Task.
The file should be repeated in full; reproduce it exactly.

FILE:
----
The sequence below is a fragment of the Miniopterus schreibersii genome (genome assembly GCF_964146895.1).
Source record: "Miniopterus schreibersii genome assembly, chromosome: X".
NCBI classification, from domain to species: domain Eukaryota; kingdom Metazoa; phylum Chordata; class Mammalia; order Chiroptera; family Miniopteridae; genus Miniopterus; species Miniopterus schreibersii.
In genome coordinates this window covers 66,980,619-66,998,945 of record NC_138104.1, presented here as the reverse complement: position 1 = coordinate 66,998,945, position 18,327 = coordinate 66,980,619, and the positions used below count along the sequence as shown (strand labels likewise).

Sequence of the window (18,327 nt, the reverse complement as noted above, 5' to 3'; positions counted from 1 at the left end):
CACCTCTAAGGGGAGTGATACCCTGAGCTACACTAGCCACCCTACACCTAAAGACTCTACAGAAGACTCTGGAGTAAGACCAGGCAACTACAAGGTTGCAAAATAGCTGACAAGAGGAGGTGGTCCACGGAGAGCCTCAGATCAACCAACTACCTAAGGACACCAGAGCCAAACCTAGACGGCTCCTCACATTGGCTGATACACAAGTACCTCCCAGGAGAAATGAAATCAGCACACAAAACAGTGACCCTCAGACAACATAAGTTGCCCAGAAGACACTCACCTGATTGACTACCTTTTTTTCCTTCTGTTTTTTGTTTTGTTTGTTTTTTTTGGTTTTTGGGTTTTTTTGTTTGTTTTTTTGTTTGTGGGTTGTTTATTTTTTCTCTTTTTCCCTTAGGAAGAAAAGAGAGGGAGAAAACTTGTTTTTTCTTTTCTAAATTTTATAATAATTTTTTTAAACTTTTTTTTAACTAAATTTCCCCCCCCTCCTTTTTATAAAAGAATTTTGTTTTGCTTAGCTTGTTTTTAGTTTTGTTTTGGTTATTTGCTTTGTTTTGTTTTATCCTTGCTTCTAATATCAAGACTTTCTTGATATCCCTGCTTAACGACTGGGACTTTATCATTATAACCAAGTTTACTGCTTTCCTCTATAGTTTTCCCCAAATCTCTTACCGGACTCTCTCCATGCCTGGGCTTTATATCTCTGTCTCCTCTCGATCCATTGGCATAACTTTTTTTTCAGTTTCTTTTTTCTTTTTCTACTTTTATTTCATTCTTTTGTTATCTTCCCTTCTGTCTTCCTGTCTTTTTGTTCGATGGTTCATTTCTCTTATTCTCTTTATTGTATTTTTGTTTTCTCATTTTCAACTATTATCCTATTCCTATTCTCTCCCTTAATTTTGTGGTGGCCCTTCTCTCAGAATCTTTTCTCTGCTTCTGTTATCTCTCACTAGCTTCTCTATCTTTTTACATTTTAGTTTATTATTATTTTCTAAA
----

The sequence below is a fragment of the Miniopterus schreibersii genome (genome assembly GCF_964146895.1).
Source record: "Miniopterus schreibersii genome assembly, chromosome: X".
NCBI classification, from domain to species: domain Eukaryota; kingdom Metazoa; phylum Chordata; class Mammalia; order Chiroptera; family Miniopteridae; genus Miniopterus; species Miniopterus schreibersii.
In genome coordinates this window covers 66,980,619-66,998,945 of record NC_138104.1, presented here as the reverse complement: position 1 = coordinate 66,998,945, position 18,327 = coordinate 66,980,619, and the positions used below count along the sequence as shown (strand labels likewise).

Sequence of the window (18,327 nt, the reverse complement as noted above, 5' to 3'; positions counted from 1 at the left end):
CACCTCTAAGGGGAGTGATACCCTGAGCTACACTAGCCACCCTACACCTAAAGACTCTACAGAAGACTCTGGAGTAAGACCAGGCAACTACAAGGTTGCAAAATAGCTGACAAGAGGAGGTGGTCCACGGAGAGCCTCAGATCAACCAACTACCTAAGGACACCAGAGCCAAACCTAGACGGCTCCTCACATTGGCTGATACACAAGTACCTCCCAGGAGAAATGAAATCAGCACACAAAACAGTGACCCTCAGACAACATAAGTTGCCCAGAAGACACTCACCTGATTGACTACCTTTTTTTCCTTCTGTTTTTTGTTTTGTTTGTTTTTTTTGGTTTTTGGGTTTTTTTGTTTGTTTTTTTGTTTGTGGGTTGTTTATTTTTTCTCTTTTTCCCTTAGGAAGAAAAGAGAGGGAGAAAACTTGTTTTTTCTTTTCTAAATTTTATAATAATTTTTTTAAACTTTTTTTTAACTAAATTTCCCCCCCCTCCTTTTTATAAAAGAATTTTGTTTTGCTTAGCTTGTTTTTAGTTTTGTTTTGGTTATTTGCTTTGTTTTGTTTTATCCTTGCTTCTAATATCAAGACTTTCTTGATATCCCTGCTTAACGACTGGGACTTTATCATTATAACCAAGTTTACTGCTTTCCTCTATAGTTTTCCCCAAATCTCTTACCGGACTCTCTCCATGCCTGGGCTTTATATCTCTGTCTCCTCTCGATCCATTGGCATAACTTTTTTTTCAGTTTCTTTTTTCTTTTTCTACTTTTATTTCATTCTTTTGTTATCTTCCCTTCTGTCTTCCTGTCTTTTTGTTCGATGGTTCATTTCTCTTATTCTCTTTATTGTATTTTTGTTTTCTCATTTTCAACTATTATCCTATTCCTATTCTCTCCCTTAATTTTGTGGTGGCCCTTCTCTCAGAATCTTTTCTCTGCTTCTGTTATCTCTCACTAGCTTCTCTATCTTTTTACATTTTAGTTTATTATTATTTTCTAAA